Hogan administration had opposed raising goal
Even as Maryland lawmakers face a decision on whether to try to override Gov. Larry Hogan’s veto of a renewable energy measure, another potential confrontation is brewing over how involved the state should be in helping consumers reduce electricity usage.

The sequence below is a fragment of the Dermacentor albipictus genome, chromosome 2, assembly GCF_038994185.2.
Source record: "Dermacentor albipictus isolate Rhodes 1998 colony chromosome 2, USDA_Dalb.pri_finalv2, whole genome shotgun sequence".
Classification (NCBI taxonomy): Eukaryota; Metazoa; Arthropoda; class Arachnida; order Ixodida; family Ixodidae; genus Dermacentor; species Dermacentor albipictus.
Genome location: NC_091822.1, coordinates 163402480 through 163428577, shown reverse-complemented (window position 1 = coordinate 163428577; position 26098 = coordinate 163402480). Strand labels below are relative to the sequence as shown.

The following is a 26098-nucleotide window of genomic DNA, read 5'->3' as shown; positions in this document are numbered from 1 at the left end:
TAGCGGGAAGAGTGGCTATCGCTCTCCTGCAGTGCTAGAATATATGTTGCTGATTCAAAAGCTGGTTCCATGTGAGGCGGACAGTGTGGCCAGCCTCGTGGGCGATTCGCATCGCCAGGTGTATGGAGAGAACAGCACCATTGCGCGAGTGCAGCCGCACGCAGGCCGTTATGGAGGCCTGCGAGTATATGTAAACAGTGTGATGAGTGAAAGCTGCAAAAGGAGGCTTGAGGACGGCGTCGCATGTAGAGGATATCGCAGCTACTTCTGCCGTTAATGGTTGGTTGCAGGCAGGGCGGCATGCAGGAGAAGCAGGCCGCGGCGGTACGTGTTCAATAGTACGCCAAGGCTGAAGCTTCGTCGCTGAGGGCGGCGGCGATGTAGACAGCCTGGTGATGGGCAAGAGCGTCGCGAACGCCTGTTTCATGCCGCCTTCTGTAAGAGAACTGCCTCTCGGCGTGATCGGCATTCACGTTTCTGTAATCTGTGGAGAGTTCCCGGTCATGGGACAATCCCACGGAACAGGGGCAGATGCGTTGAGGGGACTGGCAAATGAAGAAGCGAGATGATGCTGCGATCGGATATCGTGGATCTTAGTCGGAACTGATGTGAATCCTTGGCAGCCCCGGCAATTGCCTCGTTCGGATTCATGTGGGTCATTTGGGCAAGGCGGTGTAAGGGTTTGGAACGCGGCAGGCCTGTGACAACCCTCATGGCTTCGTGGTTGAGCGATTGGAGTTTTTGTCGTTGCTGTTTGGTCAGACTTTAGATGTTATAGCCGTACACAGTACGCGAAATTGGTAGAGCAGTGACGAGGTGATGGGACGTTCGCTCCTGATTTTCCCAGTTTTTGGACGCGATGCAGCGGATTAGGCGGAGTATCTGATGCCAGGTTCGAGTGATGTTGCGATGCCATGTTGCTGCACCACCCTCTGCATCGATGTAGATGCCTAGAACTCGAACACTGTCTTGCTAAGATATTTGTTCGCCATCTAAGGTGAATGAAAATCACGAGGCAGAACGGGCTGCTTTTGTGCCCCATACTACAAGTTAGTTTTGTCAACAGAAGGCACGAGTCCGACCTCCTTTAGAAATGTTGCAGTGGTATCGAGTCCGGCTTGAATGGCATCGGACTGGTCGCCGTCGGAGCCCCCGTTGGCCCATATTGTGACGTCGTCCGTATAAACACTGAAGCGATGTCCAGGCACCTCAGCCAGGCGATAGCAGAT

Leaders of the General Assembly have scheduled votes this week in the House and Senate on whether to override Hogan’s veto of legislation passed overwhelmingly last year that would increase Maryland’s commitment to getting power from renewable sources such as wind turbines and solar arrays.Lawmakers last year approved a bill that pledged the state to get 25 percent of its energy from renewable sources by 2020 — up from the current goal of 20 percent by 2022. Hogan vetoed it, calling it a de facto tax on electric ratepayers because they might have to subsidize more expensive solar or wind power.
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